I do know that when I hear terms like "from inception," I'm immediately suspicious. That seems like a cherry-picked reporting period that gives the fund owners a way to look good and that probably won't hold up to closer examination.

The Bottom Line


I spent several hours pouring over the data and the prospectuses of these funds. I'm still not 100% sure I didn't miss something. For example, I was unable to find any confirmation one way or the other if the stated returns take the expense ratio into account. But even with all that research, the actively managed fund only beats the index if you get lucky and pick the right fund at the right time and hold it for the right length of time.

As John Bogle pointed out decades ago, when you account for the fees and tax consequences of actively managed funds, there is no way they can consistently beat a passive index fund.

We've shown that front load fees greatly reduce the long term return of a fund. We've also shown that, depending on what time period you are looking at, an actively managed fund will lead or lag the index. You can't know if the future will be one of those leading or lagging periods, so why rely on luck when picking an actively managed fund? Why not just invest in the index itself? You may not beat it, but you can be guaranteed you will never underperform it.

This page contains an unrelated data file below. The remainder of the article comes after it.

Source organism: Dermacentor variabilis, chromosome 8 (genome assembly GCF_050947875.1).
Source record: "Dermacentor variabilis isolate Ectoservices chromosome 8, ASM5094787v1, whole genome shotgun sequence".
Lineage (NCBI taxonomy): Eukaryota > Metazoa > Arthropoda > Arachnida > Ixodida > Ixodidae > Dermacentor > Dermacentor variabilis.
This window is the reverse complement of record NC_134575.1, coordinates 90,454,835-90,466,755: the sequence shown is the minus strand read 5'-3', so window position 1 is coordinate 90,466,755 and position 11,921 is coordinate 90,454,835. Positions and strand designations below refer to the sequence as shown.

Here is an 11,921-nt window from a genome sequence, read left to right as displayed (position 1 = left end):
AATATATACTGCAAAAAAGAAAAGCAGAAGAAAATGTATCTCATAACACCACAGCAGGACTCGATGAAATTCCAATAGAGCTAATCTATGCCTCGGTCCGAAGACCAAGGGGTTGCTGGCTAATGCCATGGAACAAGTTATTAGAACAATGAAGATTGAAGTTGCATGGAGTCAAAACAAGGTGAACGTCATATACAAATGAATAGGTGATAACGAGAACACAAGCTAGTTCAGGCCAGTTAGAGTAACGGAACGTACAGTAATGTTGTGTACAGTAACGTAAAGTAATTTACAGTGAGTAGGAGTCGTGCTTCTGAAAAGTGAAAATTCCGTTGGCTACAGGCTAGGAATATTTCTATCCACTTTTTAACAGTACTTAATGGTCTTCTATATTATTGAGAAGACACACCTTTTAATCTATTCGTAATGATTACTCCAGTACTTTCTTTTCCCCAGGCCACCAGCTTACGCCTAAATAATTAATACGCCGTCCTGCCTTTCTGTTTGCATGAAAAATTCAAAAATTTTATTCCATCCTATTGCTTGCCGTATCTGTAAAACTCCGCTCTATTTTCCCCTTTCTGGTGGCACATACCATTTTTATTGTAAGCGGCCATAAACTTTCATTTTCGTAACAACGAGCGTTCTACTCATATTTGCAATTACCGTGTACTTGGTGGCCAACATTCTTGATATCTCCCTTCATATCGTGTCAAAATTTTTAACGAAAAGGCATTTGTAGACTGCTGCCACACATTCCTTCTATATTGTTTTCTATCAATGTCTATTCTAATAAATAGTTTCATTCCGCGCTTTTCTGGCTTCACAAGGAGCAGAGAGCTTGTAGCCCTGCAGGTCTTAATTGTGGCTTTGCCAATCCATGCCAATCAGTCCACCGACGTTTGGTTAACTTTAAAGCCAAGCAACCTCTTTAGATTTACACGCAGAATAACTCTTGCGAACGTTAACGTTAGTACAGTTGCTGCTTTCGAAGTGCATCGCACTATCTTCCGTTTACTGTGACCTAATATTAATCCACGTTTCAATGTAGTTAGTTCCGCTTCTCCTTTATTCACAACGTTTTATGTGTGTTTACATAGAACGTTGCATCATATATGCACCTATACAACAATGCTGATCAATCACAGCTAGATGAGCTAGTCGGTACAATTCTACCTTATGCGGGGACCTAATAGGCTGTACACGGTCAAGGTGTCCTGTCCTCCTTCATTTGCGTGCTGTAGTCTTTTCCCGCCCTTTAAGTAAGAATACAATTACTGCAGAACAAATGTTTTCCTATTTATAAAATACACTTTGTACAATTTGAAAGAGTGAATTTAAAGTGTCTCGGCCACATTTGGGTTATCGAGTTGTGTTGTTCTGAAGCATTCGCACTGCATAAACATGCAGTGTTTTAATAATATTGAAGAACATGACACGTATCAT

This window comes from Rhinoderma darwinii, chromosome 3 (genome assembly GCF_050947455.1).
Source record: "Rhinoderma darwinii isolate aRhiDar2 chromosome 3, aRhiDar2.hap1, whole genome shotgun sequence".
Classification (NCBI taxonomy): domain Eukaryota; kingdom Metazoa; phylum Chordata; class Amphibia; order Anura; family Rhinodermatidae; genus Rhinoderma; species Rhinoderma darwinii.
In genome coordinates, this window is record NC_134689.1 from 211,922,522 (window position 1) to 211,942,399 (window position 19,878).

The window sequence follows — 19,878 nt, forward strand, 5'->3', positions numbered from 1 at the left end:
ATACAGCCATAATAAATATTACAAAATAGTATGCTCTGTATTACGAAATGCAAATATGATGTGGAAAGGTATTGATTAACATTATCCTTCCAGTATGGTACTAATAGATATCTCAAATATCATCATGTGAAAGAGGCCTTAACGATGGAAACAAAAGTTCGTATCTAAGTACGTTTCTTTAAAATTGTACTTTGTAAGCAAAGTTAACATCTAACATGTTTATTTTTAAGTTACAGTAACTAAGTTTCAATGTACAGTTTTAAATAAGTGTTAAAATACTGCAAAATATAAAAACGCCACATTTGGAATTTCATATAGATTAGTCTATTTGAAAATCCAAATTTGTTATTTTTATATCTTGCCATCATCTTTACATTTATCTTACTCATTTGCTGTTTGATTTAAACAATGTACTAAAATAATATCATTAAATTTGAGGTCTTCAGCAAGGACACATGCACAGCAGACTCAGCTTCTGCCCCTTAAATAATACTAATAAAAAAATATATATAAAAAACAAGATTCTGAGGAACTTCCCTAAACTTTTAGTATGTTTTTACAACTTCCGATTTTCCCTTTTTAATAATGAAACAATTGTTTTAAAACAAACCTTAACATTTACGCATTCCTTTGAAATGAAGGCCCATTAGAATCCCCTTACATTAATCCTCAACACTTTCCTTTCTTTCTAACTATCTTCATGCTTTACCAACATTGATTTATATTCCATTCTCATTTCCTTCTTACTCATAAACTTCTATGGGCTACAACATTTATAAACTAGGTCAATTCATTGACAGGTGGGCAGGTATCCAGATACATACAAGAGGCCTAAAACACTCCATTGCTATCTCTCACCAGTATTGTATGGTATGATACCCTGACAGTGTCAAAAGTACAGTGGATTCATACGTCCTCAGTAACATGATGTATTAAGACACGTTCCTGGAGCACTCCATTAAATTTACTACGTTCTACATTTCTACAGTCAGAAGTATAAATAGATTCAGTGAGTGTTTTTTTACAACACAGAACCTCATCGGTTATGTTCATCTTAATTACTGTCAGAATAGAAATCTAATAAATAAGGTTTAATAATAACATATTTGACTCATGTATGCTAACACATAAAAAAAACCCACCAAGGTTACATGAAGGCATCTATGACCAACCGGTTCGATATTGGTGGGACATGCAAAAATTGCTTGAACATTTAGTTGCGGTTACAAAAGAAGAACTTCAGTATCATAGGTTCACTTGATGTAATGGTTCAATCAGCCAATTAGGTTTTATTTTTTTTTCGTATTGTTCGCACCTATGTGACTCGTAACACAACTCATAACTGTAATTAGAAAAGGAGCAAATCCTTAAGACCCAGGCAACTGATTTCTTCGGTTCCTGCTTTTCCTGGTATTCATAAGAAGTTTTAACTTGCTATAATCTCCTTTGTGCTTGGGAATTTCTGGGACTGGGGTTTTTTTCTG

Return since inception data, expense ratios, and percent of foreign holdings are taken from the websites of American Funds and Vanguard. Turnover, tax-adjusted return, front load fee information is taken from Morningstar. Data is for American Funds class A shares. Future values calculated with the interest rate calculator here.